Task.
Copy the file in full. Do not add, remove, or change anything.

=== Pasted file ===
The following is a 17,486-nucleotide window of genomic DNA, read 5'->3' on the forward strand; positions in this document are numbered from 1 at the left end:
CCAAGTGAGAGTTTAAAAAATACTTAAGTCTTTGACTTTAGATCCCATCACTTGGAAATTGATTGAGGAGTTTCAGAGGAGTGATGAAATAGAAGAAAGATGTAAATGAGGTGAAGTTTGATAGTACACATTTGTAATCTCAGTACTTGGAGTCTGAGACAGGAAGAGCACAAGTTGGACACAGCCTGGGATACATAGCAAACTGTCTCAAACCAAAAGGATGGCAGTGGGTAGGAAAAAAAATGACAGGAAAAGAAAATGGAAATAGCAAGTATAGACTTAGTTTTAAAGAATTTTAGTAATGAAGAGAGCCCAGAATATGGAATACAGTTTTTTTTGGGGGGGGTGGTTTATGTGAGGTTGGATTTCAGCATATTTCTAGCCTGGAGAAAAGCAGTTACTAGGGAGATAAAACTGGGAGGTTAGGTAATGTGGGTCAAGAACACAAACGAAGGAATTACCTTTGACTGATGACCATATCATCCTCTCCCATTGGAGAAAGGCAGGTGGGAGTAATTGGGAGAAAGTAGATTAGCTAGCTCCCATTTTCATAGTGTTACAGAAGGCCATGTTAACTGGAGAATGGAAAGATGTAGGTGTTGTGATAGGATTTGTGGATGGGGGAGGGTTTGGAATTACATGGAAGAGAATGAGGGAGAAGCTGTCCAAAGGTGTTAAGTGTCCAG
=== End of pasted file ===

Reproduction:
The following is a 17,486-nucleotide window of genomic DNA, read 5'->3' on the forward strand; positions in this document are numbered from 1 at the left end:
CCAAGTGAGAGTTTAAAAAATACTTAAGTCTTTGACTTTAGATCCCATCACTTGGAAATTGATTGAGGAGTTTCAGAGGAGTGATGAAATAGAAGAAAGATGTAAATGAGGTGAAGTTTGATAGTACACATTTGTAATCTCAGTACTTGGAGTCTGAGACAGGAAGAGCACAAGTTGGACACAGCCTGGGATACATAGCAAACTGTCTCAAACCAAAAGGATGGCAGTGGGTAGGAAAAAAAATGACAGGAAAAGAAAATGGAAATAGCAAGTATAGACTTAGTTTTAAAGAATTTTAGTAATGAAGAGAGCCCAGAATATGGAATACAGTTTTTTTTGGGGGGGGTGGTTTATGTGAGGTTGGATTTCAGCATATTTCTAGCCTGGAGAAAAGCAGTTACTAGGGAGATAAAACTGGGAGGTTAGGTAATGTGGGTCAAGAACACAAACGAAGGAATTACCTTTGACTGATGACCATATCATCCTCTCCCATTGGAGAAAGGCAGGTGGGAGTAATTGGGAGAAAGTAGATTAGCTAGCTCCCATTTTCATAGTGTTACAGAAGGCCATGTTAACTGGAGAATGGAAAGATGTAGGTGTTGTGATAGGATTTGTGGATGGGGGAGGGTTTGGAATTACATGGAAGAGAATGAGGGAGAAGCTGTCCAAAGGTGTTAAGTGTCCAG